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CIO Council changes its org chart

diagram of work team

The Federal CIO Council has a new reorganization plan following a directive released Aug. 9 that drastically narrows the group's focus.

Established by an executive order after enactment of the 1996 Clinger-Cohen IT reforms and written into law six years later, the CIO Council has widened its focus to myriad issues through six committees and almost 30 subcommittees.

Not anymore, according to a blog post on the CIO Council's website announcing the restructure.

Moving forward, the council will operate primarily through three core committees: Innovation, Portfolio Management, and Information Security and Identity Management.

These committees will oversee short-term projects and deliverables and long-term federal IT initiatives, reporting to a 14-member executive committee headed by U.S. CIO Steven VanRoekel.

The revamped council also now includes three communities of practice – Accessibility, Privacy and IT Workforce – with room for more as the council sees fit. The Federal Data Center Consolidation Initiative (FDCCI) Taskforce survived the reorganization and subcommittees with focuses on TechStat, FDCCI and IT best practices suggest the council will have increased responsibilities in carrying out federal IT initiatives.

"Over the past six months, the CIO Council has been working to reorganize itself to better address the Obama administration's priorities, changing tech trends, and evolving needs of Federal CIOs," the blog states. "Under the new structure, the CIO Council will become more agile in its approach to supporting key administration priorities and will continue to develop valuable tools, resources, and data for Federal CIOs and their staffs.

As outlined in its reorganization plan, the council's main objectives will be to:

• Align council resources, support, and operations with vision of Federal CIO.
• Increase ability of council to deliver high priority projects.
• Provide tools and services to Federal CIOs.
• Maintain groups of expert practitioners dedicated to informing the council on key issues in federal IT.

Leadership responsibilities within the council have shifted with the restructuring.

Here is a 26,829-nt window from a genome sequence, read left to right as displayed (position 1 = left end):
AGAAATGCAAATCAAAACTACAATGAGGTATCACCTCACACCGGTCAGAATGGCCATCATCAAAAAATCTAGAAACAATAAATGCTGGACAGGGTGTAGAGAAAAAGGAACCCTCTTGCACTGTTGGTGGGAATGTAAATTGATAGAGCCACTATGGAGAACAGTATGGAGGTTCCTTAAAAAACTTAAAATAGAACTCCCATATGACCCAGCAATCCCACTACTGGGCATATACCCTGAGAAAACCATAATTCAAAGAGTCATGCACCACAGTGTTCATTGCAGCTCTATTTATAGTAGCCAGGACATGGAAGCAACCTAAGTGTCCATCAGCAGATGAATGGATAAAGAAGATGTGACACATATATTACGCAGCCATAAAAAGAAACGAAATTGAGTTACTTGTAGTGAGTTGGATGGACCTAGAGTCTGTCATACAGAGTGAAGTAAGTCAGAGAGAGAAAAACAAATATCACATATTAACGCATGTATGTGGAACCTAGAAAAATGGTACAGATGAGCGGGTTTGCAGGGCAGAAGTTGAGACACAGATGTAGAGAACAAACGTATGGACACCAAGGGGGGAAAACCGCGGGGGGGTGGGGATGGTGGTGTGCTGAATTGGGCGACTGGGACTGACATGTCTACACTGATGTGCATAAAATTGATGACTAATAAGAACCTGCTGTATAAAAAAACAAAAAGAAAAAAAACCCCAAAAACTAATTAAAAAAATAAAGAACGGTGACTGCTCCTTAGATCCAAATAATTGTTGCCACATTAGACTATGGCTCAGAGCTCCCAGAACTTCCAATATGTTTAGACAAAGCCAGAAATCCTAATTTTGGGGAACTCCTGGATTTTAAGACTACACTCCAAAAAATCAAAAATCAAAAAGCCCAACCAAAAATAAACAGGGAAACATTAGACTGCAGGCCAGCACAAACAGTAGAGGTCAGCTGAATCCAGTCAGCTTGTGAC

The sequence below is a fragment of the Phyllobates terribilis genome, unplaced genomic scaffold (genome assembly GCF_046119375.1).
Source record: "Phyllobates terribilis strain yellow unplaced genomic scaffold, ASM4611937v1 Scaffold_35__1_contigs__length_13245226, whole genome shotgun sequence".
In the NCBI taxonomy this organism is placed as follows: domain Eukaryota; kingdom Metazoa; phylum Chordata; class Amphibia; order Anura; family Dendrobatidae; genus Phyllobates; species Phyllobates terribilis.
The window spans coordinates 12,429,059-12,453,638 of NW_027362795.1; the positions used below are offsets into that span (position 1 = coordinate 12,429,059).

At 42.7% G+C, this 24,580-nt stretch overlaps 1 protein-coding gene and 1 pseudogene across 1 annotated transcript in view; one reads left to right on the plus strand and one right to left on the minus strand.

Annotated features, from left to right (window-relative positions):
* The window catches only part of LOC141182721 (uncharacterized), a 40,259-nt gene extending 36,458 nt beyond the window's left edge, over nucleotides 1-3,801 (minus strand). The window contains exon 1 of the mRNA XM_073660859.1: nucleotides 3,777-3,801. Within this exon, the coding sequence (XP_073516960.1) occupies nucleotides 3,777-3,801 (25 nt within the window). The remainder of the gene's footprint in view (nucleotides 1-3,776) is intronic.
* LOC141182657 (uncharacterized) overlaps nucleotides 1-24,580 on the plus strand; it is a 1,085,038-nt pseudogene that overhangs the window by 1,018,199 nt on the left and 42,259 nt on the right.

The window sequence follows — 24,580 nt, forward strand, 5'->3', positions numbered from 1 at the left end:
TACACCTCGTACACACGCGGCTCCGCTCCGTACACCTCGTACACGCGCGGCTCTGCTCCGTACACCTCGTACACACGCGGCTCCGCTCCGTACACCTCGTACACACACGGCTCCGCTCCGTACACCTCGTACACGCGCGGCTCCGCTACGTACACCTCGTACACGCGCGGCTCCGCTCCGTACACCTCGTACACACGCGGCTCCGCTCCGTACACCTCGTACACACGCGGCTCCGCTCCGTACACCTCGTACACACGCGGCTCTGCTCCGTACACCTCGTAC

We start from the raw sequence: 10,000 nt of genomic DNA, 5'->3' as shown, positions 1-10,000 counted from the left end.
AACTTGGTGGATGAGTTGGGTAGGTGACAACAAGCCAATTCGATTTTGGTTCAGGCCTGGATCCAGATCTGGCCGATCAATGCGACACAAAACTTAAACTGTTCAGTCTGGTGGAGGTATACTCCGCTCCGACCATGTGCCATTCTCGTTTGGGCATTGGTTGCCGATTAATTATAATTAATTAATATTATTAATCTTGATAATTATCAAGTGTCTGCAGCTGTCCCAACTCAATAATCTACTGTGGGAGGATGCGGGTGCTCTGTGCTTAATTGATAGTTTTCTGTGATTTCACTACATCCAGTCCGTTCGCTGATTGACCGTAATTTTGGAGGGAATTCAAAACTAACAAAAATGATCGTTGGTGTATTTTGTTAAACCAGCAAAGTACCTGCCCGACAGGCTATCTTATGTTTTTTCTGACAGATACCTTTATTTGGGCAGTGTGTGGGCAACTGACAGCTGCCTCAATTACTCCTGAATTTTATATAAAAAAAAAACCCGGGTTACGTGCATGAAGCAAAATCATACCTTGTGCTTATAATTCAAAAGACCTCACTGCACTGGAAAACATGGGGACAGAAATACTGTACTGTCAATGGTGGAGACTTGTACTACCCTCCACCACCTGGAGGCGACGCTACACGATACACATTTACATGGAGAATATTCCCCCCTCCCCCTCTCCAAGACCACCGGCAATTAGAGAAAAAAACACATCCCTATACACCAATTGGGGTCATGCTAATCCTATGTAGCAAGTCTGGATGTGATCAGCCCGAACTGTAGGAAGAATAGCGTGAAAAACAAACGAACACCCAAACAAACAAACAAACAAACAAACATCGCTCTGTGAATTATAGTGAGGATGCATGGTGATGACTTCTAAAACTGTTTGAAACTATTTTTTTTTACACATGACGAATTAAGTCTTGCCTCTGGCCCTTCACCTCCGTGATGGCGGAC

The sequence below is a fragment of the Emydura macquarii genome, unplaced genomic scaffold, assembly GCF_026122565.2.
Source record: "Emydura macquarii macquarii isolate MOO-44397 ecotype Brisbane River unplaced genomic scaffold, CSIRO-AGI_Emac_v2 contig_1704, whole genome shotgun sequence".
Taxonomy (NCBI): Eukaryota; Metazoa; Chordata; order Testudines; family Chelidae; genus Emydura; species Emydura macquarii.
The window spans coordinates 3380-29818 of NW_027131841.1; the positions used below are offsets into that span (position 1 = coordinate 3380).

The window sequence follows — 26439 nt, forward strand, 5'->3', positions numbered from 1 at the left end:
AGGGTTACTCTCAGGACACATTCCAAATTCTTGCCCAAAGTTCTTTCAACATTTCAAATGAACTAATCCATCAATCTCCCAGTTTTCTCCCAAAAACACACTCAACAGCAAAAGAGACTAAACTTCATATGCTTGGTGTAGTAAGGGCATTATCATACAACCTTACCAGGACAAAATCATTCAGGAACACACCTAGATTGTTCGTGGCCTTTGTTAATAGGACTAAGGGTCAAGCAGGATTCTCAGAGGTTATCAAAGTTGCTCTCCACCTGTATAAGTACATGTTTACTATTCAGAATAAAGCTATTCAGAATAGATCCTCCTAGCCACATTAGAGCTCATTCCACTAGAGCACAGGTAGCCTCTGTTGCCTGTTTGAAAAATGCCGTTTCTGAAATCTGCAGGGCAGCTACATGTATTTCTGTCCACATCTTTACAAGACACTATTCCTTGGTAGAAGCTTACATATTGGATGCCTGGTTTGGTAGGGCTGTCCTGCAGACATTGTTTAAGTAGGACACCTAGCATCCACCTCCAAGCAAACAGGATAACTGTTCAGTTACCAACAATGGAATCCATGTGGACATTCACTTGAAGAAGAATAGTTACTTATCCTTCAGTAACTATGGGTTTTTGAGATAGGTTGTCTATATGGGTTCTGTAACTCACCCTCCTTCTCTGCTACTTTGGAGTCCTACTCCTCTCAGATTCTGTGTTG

The Information Security and Identity Management committee will be headed by Luke McCormack, CIO at the Department of Justice, and Rob Carey, deputy CIO of the Defense Department. The committee will meet monthly, with priorities on continuous monitoring, extending the Federal Identify, Credential and Access Management roadmap across all security domains.

The Innovation committee will be led by General Services Administration CIO Casey Coleman and Margie Graves, acting CIO at the Department of Homeland Security. The Innovation Committee will focus initially on open data policies, with additional structuring and prioritization to come.

Bernie Mazer, CIO at the Department of Interior, and Bob Brese, CIO at the Department of Energy, will head the Portfolio Management committee. Priorities will include enhancement of government-wide shared services, FDCCI and enabling standards-based acquisition.

"The reorganization of the Council comes at a crucial time in Government. Budgets are tight and mission goals require Federal agencies to leverage technology to the highest extent possible to deliver more efficient and effective services to the American people," the blog states, "By working within a structure that combines formal committees, short-term agile working groups, and communities of knowledge experts, the Council will help to address the most relevant and pressing IT issues across the Federal CIO community."

While VanRoekel will continue to hold the top spot on the CIO Council, a council vice-chair has not been named. The council has been without a vice-chair since Richard Spires, former DHS CIO, left government in March. On the CIO Council's org chart, the council vice-chair is labeled simply as "TBD." 

About the Author

Frank Konkel is a former staff writer for FCW.

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